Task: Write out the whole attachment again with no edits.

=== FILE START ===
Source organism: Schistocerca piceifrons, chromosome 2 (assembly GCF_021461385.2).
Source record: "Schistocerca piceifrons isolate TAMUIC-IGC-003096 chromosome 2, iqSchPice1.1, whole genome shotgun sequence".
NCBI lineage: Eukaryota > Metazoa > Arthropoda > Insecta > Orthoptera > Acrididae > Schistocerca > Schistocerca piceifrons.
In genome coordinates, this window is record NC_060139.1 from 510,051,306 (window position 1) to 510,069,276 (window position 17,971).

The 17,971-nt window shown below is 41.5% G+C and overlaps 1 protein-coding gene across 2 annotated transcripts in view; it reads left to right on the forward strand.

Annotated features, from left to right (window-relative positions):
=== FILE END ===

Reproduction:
Source organism: Schistocerca piceifrons, chromosome 2 (assembly GCF_021461385.2).
Source record: "Schistocerca piceifrons isolate TAMUIC-IGC-003096 chromosome 2, iqSchPice1.1, whole genome shotgun sequence".
NCBI lineage: Eukaryota > Metazoa > Arthropoda > Insecta > Orthoptera > Acrididae > Schistocerca > Schistocerca piceifrons.
In genome coordinates, this window is record NC_060139.1 from 510,051,306 (window position 1) to 510,069,276 (window position 17,971).

The 17,971-nt window shown below is 41.5% G+C and overlaps 1 protein-coding gene across 2 annotated transcripts in view; it reads left to right on the forward strand.

Annotated features, from left to right (window-relative positions):